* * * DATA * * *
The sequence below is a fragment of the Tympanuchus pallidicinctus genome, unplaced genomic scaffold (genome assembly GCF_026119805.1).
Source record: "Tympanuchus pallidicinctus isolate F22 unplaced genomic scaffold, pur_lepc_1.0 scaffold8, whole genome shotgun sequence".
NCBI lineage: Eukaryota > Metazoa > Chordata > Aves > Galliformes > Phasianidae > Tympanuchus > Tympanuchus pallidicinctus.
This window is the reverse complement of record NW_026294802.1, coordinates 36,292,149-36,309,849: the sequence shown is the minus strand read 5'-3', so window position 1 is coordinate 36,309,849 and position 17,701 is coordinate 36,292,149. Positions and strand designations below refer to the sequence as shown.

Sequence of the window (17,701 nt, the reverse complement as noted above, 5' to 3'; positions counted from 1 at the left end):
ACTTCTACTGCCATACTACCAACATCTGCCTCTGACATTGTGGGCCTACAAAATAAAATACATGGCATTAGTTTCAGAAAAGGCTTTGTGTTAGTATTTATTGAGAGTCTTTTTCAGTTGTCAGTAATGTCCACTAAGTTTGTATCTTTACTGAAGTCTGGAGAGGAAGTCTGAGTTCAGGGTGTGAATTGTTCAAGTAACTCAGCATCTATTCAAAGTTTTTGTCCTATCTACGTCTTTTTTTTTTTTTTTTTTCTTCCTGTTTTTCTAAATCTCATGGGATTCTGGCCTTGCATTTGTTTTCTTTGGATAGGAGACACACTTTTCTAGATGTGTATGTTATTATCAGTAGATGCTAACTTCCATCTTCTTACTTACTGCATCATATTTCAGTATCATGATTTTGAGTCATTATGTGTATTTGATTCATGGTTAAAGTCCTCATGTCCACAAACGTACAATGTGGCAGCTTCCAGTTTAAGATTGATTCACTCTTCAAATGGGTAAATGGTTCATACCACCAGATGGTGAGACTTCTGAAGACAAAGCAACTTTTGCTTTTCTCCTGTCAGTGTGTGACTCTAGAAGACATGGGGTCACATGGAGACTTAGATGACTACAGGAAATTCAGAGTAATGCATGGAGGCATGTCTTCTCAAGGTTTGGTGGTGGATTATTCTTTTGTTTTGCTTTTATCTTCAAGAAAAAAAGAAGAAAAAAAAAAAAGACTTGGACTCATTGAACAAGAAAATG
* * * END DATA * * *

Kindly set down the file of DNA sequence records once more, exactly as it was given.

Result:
The sequence below is a fragment of the Tympanuchus pallidicinctus genome, unplaced genomic scaffold (genome assembly GCF_026119805.1).
Source record: "Tympanuchus pallidicinctus isolate F22 unplaced genomic scaffold, pur_lepc_1.0 scaffold8, whole genome shotgun sequence".
NCBI lineage: Eukaryota > Metazoa > Chordata > Aves > Galliformes > Phasianidae > Tympanuchus > Tympanuchus pallidicinctus.
This window is the reverse complement of record NW_026294802.1, coordinates 36,292,149-36,309,849: the sequence shown is the minus strand read 5'-3', so window position 1 is coordinate 36,309,849 and position 17,701 is coordinate 36,292,149. Positions and strand designations below refer to the sequence as shown.

Sequence of the window (17,701 nt, the reverse complement as noted above, 5' to 3'; positions counted from 1 at the left end):
ACTTCTACTGCCATACTACCAACATCTGCCTCTGACATTGTGGGCCTACAAAATAAAATACATGGCATTAGTTTCAGAAAAGGCTTTGTGTTAGTATTTATTGAGAGTCTTTTTCAGTTGTCAGTAATGTCCACTAAGTTTGTATCTTTACTGAAGTCTGGAGAGGAAGTCTGAGTTCAGGGTGTGAATTGTTCAAGTAACTCAGCATCTATTCAAAGTTTTTGTCCTATCTACGTCTTTTTTTTTTTTTTTTTTCTTCCTGTTTTTCTAAATCTCATGGGATTCTGGCCTTGCATTTGTTTTCTTTGGATAGGAGACACACTTTTCTAGATGTGTATGTTATTATCAGTAGATGCTAACTTCCATCTTCTTACTTACTGCATCATATTTCAGTATCATGATTTTGAGTCATTATGTGTATTTGATTCATGGTTAAAGTCCTCATGTCCACAAACGTACAATGTGGCAGCTTCCAGTTTAAGATTGATTCACTCTTCAAATGGGTAAATGGTTCATACCACCAGATGGTGAGACTTCTGAAGACAAAGCAACTTTTGCTTTTCTCCTGTCAGTGTGTGACTCTAGAAGACATGGGGTCACATGGAGACTTAGATGACTACAGGAAATTCAGAGTAATGCATGGAGGCATGTCTTCTCAAGGTTTGGTGGTGGATTATTCTTTTGTTTTGCTTTTATCTTCAAGAAAAAAAGAAGAAAAAAAAAAAAGACTTGGACTCATTGAACAAGAAAATG